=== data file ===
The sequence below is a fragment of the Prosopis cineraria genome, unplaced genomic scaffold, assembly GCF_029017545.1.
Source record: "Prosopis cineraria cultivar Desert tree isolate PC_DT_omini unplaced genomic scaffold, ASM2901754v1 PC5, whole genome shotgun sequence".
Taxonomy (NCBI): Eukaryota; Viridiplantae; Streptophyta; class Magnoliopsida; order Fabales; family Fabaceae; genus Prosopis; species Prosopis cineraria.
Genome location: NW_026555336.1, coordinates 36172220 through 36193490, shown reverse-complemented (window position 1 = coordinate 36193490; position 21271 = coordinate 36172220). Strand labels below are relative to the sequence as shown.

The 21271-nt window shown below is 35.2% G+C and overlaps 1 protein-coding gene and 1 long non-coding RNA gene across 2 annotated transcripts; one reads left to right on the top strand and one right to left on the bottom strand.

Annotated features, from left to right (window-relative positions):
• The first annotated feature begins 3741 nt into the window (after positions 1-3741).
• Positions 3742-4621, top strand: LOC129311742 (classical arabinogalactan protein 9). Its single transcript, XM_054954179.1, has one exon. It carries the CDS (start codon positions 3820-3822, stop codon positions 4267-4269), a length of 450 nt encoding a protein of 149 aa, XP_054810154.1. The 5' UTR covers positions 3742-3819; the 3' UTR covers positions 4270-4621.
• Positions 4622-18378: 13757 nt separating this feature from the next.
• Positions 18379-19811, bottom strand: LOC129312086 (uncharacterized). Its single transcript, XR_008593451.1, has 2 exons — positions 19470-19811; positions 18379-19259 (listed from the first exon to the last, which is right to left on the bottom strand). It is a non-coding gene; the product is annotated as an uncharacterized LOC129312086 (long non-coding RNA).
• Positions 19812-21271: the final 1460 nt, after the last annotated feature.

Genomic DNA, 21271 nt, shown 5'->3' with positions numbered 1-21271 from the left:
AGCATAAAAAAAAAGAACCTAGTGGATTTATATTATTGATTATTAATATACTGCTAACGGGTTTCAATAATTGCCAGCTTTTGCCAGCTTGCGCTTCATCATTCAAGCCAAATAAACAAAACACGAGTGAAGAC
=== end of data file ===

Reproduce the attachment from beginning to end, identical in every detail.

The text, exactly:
The sequence below is a fragment of the Prosopis cineraria genome, unplaced genomic scaffold, assembly GCF_029017545.1.
Source record: "Prosopis cineraria cultivar Desert tree isolate PC_DT_omini unplaced genomic scaffold, ASM2901754v1 PC5, whole genome shotgun sequence".
Taxonomy (NCBI): Eukaryota; Viridiplantae; Streptophyta; class Magnoliopsida; order Fabales; family Fabaceae; genus Prosopis; species Prosopis cineraria.
Genome location: NW_026555336.1, coordinates 36172220 through 36193490, shown reverse-complemented (window position 1 = coordinate 36193490; position 21271 = coordinate 36172220). Strand labels below are relative to the sequence as shown.

The 21271-nt window shown below is 35.2% G+C and overlaps 1 protein-coding gene and 1 long non-coding RNA gene across 2 annotated transcripts; one reads left to right on the top strand and one right to left on the bottom strand.

Annotated features, from left to right (window-relative positions):
• The first annotated feature begins 3741 nt into the window (after positions 1-3741).
• Positions 3742-4621, top strand: LOC129311742 (classical arabinogalactan protein 9). Its single transcript, XM_054954179.1, has one exon. It carries the CDS (start codon positions 3820-3822, stop codon positions 4267-4269), a length of 450 nt encoding a protein of 149 aa, XP_054810154.1. The 5' UTR covers positions 3742-3819; the 3' UTR covers positions 4270-4621.
• Positions 4622-18378: 13757 nt separating this feature from the next.
• Positions 18379-19811, bottom strand: LOC129312086 (uncharacterized). Its single transcript, XR_008593451.1, has 2 exons — positions 19470-19811; positions 18379-19259 (listed from the first exon to the last, which is right to left on the bottom strand). It is a non-coding gene; the product is annotated as an uncharacterized LOC129312086 (long non-coding RNA).
• Positions 19812-21271: the final 1460 nt, after the last annotated feature.

Genomic DNA, 21271 nt, shown 5'->3' with positions numbered 1-21271 from the left:
AGCATAAAAAAAAAGAACCTAGTGGATTTATATTATTGATTATTAATATACTGCTAACGGGTTTCAATAATTGCCAGCTTTTGCCAGCTTGCGCTTCATCATTCAAGCCAAATAAACAAAACACGAGTGAAGAC